We think of video game consoles as being principally about, well, the games. But when the Xbox 360 and PlayStation 3 went head-to-head in 2006, it wasn’t games that truly determined the victor. What eventually drove the Xbox 360 to first place was the underlying vision — a place where your friends could connect, chat, and compete — as well as additions that no one saw coming, including Microsoft’s Kinect and Netflix.
Based on what we now know about the next Xbox and PlayStation, we can expect a fairly similar scenario this time around. As far as games are concerned, the hardware sounds quite similar out of the box. Both consoles promise to track your motions, power on instantly, and seamlessly update themselves in the background,…
If you use the browser Firefox instead of Chrome and Safari, chances are you have heard about Firefox OS, the new open source operating system for smartphones and tablets from Mozilla. The organization is serious in working to make the Web open and accessible to everyone.
Though this new mobile OS is an emerging technology, it is quickly catching the eyes of users, developers, and critics. In this post, we will have a look at what’s in store.
Recommended Reading: Cloud Operating System You Can Try Out for Free
Q1: What is Firefox OS?
Mozilla has developed Web APIs so that HTML5 apps can communicate with the device’s hardware, which was only possible for native apps until now, e.g. Bluetooth, Wi-Fi, Camera, etc.
Mozilla Foundation has always worked to make the Web more accessible to everyone, and apart from Firefox OS, there are other tools such as the Firefox Browser, Firefox Marketplace, etc. However, some critics report that it a Mozilla tactic to reach a bigger mobile audience in order to level up to its primary competitor, Chrome.
Q2: How is Firefox OS different from Existing Mobile OS?
A: “Built entirely using HTML5 and other open Web standards, Firefox OS is free from the rules and restrictions of existing proprietary platforms.” – Mozilla
Firefox OS is different – you can think of it as something more than a browser running on a very lightweight Linux-based operating system. Every app in Firefox OS including the Camera and the Dialer is a web app, i.e. a website in the form of an app. Simple!
Q3: What is The User Interface Like In Firefox OS?
A: Android is the inspiration for the user interface of Firefox OS. Hence, it has a lock screen, home screen and notification bar. However, there are some changes as compared to Android. The home screen shows a background image (along with the time and date) and has no support for widgets for now.
Sliding right on the home screen shows the list of installed apps; there is no dedicated icon to open the app drawer like on other mobile OS. Sliding left on the home screen shows the list of app categories, which when clicked, shows installed and suggested apps in the chosen category.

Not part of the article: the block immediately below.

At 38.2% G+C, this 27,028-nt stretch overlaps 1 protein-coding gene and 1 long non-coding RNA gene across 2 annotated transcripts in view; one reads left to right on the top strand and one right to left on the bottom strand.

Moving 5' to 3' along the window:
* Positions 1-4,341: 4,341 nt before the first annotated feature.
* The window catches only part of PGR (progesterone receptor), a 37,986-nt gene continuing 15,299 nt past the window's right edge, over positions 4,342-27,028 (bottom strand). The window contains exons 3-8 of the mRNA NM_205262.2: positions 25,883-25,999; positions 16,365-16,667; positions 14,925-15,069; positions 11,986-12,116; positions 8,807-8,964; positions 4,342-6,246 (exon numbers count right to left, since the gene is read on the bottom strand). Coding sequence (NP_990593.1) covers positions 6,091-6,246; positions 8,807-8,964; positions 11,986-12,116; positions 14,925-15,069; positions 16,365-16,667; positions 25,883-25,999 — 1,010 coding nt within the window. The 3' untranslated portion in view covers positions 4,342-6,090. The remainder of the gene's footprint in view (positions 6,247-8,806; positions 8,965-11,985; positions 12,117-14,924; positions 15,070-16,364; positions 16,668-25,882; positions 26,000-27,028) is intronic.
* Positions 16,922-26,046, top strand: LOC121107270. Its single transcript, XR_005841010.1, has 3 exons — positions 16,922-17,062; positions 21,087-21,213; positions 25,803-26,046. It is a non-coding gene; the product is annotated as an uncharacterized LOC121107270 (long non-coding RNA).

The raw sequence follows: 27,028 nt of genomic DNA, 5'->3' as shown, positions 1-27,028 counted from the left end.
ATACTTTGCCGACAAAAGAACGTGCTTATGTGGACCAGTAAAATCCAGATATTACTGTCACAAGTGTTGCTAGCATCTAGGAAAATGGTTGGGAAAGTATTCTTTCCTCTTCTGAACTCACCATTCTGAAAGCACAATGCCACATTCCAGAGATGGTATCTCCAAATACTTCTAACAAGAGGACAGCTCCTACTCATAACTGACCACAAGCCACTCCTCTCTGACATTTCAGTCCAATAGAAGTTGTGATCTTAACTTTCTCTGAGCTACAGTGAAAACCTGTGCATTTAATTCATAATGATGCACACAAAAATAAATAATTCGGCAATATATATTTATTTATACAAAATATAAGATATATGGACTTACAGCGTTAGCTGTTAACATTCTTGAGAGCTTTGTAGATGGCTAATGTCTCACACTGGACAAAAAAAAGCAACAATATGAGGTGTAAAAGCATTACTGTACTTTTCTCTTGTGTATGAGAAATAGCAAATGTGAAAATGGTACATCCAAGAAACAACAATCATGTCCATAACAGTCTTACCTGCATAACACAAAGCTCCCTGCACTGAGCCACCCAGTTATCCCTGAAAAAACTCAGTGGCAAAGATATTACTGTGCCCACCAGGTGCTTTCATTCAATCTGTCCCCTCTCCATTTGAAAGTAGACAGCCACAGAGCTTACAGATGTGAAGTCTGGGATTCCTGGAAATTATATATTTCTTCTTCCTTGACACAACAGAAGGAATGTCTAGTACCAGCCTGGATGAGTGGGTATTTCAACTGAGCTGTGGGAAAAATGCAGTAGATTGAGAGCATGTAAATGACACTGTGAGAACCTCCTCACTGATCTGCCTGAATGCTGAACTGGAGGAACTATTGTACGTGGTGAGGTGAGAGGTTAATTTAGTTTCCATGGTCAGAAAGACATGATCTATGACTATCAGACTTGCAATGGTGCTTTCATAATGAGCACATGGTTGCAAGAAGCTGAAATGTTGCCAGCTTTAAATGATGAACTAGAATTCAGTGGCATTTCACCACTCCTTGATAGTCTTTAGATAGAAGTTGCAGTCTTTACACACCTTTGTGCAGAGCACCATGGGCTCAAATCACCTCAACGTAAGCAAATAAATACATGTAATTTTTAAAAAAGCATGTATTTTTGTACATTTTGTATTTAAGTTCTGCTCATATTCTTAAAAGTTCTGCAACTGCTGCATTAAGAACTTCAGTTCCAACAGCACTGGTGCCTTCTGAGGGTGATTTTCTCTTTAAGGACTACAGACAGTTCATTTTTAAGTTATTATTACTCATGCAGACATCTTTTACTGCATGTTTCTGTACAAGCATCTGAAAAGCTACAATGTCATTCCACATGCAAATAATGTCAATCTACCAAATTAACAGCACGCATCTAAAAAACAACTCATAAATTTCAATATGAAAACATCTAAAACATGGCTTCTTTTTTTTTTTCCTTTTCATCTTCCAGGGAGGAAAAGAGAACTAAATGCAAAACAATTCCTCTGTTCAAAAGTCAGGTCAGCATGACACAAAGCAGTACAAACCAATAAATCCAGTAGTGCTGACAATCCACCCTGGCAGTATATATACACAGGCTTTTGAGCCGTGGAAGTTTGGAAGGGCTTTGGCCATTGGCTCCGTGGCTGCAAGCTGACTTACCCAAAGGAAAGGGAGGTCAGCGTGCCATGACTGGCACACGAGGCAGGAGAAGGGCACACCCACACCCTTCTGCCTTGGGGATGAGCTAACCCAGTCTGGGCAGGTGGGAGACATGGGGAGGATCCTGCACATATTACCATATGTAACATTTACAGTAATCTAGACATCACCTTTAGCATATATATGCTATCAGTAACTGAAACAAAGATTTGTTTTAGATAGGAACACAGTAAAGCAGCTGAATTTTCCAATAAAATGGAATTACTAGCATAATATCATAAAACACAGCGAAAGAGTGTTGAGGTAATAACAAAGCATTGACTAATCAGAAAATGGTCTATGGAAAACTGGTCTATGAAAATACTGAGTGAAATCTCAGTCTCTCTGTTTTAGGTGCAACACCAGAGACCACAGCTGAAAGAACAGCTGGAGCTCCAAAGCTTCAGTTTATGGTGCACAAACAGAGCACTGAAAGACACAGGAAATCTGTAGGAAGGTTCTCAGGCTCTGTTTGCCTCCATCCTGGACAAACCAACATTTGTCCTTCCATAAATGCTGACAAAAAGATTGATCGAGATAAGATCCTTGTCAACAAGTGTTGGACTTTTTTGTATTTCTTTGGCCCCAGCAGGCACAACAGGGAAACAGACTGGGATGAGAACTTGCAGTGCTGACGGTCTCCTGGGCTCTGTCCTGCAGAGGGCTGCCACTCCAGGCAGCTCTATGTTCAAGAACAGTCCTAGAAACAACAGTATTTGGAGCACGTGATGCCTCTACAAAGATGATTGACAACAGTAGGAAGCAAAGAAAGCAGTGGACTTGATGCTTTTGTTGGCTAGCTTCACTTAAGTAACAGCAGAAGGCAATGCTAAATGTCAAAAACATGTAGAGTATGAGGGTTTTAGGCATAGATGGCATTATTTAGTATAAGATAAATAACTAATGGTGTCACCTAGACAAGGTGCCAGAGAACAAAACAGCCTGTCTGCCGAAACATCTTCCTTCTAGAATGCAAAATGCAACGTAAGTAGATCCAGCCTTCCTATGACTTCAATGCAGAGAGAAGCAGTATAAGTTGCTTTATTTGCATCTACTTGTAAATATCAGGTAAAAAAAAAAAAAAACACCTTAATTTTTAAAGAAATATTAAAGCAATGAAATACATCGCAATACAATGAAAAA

Long pressing the home key brings the list of opened apps along. Pressing the power button brings the power off menu. Pressing home and power keys together takes a screenshot.
Firefox OS’s user interface is better than iPhone or Windows Phone OS, but it is not as good as that of Android. Apps share common styling conventions, and thus provide a consistent design factor, making it easy for users to get around the app’s functionality.
Q4: How Are apps for Firefox OS different from apps for other Mobile OS?
A: Firefox OS, powered by Gecko engine, runs only websites in the form of apps, known as web apps. These apps are built using HTML, the same technology that powers the Web. These web apps will run on many operating systems in addition to Firefox OS. Every operating system (including Android and Windows 8) that runs Firefox browser will be able to run these web apps distributed through Firefox Marketplace.
Web apps will come in two forms for Firefox OS: hosted apps and packaged apps. Hosted apps will be hosted on Mozilla’s server and will be downloaded and loaded each time you access them, i.e., they are quite like web pages instead of apps, and they will not run if data connection fails.
Packaged apps will be downloaded once in the form of a compressed package and will be loaded from the local source each time you access them, i.e., they are quite alike apps on other operating systems. This is possible due to the local storage and cache features of HTML5 language.
Q5: What are the different ways to try Firefox OS?
A: Firefox OS, though still in its development stages, is worth a try. However, buying a phone for USD200 just to test the mobile operating system may not be in everyone’s immediate plans. Do not worry as you have other options to play with Firefox OS.
You can try Firefox OS in these four ways:
- You can use Firefox OS Desktop client for your operating system. Check the instructions for downloading and building Firefox OS Desktop client.
- Download Firefox OS Simulator add-on for Firefox browser (of course, you need to have Firefox browser on your system). Check the Firefox extensions page on Firefox OS Simulator.